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Leaving instructions for when you're gone

However unlikely it might seem, a large rock could fall on a clear Fullerton night and kill you. Rather than trying to figure out the odds of such a thing happening, it might be better to contemplate this question: Have you made an estate plan to pass on your belongings to those you love and care about most?

Each of us faces a certainty that we will die at some point, so it makes sense to leave instructions to be followed afterwards on how to disperse our belongings, and about who is to raise or care for our minor children and so on. 

Wills, trusts, directives
Those instructions often come in the form of a will, but can also include trusts and other legal tools that direct others on how to handle matters when we’re gone.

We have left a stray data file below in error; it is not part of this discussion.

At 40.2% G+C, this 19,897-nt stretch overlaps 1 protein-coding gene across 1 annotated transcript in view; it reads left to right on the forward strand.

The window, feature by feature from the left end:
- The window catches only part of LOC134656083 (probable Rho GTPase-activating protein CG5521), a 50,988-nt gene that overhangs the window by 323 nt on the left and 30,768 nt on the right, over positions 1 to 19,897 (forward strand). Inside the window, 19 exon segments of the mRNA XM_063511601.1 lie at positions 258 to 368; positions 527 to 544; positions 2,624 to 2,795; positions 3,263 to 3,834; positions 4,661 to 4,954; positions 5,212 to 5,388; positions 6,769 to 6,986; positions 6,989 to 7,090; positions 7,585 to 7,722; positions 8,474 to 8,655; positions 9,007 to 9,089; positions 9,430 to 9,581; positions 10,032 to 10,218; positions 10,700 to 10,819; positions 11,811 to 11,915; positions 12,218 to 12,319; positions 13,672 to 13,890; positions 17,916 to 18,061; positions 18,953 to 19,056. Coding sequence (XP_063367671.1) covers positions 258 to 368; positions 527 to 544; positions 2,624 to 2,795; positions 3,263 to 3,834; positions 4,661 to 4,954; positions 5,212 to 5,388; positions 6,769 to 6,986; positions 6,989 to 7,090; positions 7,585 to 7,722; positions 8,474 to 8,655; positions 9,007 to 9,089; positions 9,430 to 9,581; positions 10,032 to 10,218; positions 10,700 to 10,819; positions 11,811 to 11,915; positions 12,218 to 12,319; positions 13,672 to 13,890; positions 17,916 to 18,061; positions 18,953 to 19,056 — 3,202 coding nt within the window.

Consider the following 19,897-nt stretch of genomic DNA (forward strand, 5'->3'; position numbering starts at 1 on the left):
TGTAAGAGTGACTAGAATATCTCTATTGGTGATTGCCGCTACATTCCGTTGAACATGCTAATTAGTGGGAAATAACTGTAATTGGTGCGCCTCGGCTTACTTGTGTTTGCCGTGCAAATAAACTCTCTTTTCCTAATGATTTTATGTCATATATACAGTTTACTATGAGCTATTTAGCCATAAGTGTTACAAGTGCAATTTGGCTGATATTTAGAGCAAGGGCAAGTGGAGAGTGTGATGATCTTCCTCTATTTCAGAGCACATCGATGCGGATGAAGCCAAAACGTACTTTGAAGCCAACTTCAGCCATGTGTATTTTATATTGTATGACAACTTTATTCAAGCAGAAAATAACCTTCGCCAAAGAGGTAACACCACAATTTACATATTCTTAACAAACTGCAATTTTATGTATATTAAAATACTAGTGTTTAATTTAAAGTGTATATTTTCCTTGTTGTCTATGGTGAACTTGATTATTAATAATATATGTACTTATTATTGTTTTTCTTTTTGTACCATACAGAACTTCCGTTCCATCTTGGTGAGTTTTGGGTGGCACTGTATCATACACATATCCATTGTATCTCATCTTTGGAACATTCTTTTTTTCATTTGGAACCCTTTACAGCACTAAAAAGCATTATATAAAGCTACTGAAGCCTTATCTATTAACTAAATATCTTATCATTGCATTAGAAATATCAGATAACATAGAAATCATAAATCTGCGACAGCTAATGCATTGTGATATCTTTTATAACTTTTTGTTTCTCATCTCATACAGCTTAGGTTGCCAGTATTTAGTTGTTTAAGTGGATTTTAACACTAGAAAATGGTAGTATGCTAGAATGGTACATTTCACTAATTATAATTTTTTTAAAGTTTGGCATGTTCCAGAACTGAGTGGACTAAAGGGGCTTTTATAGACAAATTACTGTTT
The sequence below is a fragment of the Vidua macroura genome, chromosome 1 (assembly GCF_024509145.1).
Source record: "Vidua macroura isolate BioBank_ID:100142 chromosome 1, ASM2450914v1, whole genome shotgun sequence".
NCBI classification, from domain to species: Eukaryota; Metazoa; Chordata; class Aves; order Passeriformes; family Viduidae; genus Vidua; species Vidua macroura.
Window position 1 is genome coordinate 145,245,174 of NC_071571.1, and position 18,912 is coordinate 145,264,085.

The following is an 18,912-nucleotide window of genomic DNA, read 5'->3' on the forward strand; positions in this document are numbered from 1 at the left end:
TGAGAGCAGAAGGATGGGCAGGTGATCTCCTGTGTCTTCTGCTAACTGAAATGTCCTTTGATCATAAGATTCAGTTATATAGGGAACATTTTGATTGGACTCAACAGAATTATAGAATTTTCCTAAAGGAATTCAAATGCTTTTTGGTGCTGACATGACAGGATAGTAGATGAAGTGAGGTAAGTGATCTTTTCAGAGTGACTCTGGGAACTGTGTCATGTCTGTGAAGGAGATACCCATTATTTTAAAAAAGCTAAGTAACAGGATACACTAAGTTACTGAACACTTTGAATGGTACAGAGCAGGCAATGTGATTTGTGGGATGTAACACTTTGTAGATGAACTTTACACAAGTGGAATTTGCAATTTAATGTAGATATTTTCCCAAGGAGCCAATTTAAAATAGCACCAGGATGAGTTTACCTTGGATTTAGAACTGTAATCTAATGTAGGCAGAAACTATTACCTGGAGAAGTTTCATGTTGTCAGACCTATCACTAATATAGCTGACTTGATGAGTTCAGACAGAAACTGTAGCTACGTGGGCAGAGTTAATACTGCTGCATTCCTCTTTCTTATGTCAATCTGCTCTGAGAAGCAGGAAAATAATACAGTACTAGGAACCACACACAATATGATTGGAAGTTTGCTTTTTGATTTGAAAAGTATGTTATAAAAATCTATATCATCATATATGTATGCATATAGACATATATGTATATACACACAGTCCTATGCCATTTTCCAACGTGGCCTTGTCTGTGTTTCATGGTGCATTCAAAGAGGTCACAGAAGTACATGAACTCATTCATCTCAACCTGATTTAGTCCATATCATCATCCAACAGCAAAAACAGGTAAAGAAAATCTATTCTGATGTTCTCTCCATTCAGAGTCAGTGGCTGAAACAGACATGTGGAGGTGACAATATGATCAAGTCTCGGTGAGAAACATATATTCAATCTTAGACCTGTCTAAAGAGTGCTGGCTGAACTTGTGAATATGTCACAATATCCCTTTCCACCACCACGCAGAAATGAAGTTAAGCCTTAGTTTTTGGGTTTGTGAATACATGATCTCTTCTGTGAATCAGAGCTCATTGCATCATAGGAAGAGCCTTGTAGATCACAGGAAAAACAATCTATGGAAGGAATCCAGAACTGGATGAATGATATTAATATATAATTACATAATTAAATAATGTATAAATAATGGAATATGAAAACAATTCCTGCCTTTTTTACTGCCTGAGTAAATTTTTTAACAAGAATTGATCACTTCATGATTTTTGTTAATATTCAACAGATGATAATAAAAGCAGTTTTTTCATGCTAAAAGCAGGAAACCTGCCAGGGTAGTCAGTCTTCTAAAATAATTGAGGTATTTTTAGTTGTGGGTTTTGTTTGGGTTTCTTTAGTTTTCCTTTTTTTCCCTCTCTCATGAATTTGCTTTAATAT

Of course, sometimes we’re not truly gone yet, but are instead incapacitated by a medical event or accident and unable to make health care decisions or financial decisions on our own.

For those possibilities, it makes sense to plan ahead with a health care directive that makes clear your desires about extraordinary medical procedures, and who is to make medical or financial decisions for you.

Why should I care?
One financial planner said he’s irked when people say “I’ll be dead, so why should I care?” That’s an irresponsible attitude, he says.   

“You want people to remember you for the good things you did, not the mess you left,” he said.

Few people really want the state to decide who should raise their children or how their assets should be distributed upon their death. But that’s exactly what happens when a person dies without a plan for their estate.

The best first step in creating clear instructions is to sit down with an estate-planning attorney for a discussion.

Source: Star Tribune, “Resolve to get your affairs in order,” Tim Engle, Feb. 19, 2014

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